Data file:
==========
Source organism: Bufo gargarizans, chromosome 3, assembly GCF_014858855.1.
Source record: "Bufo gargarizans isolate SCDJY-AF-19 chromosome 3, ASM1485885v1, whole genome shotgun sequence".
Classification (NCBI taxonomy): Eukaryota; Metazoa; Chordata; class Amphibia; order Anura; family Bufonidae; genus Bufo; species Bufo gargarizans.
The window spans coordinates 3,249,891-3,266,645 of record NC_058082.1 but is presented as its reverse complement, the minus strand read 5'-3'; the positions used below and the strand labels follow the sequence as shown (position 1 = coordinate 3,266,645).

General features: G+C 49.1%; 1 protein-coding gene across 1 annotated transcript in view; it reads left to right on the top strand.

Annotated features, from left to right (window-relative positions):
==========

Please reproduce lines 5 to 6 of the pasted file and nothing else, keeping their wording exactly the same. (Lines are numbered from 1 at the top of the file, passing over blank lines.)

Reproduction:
General features: G+C 49.1%; 1 protein-coding gene across 1 annotated transcript in view; it reads left to right on the top strand.

Annotated features, from left to right (window-relative positions):